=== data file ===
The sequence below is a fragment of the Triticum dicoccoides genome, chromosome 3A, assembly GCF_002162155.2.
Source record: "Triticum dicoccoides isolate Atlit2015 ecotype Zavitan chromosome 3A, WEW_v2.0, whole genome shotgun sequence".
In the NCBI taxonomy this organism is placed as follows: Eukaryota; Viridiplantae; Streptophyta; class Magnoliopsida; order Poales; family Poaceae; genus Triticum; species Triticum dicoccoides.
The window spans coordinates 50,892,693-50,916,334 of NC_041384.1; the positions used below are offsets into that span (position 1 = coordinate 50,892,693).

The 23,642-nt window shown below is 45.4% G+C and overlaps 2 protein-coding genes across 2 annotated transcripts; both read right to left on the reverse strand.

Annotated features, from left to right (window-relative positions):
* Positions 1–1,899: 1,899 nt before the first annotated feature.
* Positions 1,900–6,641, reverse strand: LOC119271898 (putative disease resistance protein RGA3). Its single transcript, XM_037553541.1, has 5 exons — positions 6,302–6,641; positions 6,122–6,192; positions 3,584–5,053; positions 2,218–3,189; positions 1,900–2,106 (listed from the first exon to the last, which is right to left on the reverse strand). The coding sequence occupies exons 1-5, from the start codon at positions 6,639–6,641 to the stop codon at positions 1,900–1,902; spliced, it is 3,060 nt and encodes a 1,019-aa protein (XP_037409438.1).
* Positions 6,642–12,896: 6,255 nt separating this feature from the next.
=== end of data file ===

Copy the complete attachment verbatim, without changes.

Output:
The sequence below is a fragment of the Triticum dicoccoides genome, chromosome 3A, assembly GCF_002162155.2.
Source record: "Triticum dicoccoides isolate Atlit2015 ecotype Zavitan chromosome 3A, WEW_v2.0, whole genome shotgun sequence".
In the NCBI taxonomy this organism is placed as follows: Eukaryota; Viridiplantae; Streptophyta; class Magnoliopsida; order Poales; family Poaceae; genus Triticum; species Triticum dicoccoides.
The window spans coordinates 50,892,693-50,916,334 of NC_041384.1; the positions used below are offsets into that span (position 1 = coordinate 50,892,693).

The 23,642-nt window shown below is 45.4% G+C and overlaps 2 protein-coding genes across 2 annotated transcripts; both read right to left on the reverse strand.

Annotated features, from left to right (window-relative positions):
* Positions 1–1,899: 1,899 nt before the first annotated feature.
* Positions 1,900–6,641, reverse strand: LOC119271898 (putative disease resistance protein RGA3). Its single transcript, XM_037553541.1, has 5 exons — positions 6,302–6,641; positions 6,122–6,192; positions 3,584–5,053; positions 2,218–3,189; positions 1,900–2,106 (listed from the first exon to the last, which is right to left on the reverse strand). The coding sequence occupies exons 1-5, from the start codon at positions 6,639–6,641 to the stop codon at positions 1,900–1,902; spliced, it is 3,060 nt and encodes a 1,019-aa protein (XP_037409438.1).
* Positions 6,642–12,896: 6,255 nt separating this feature from the next.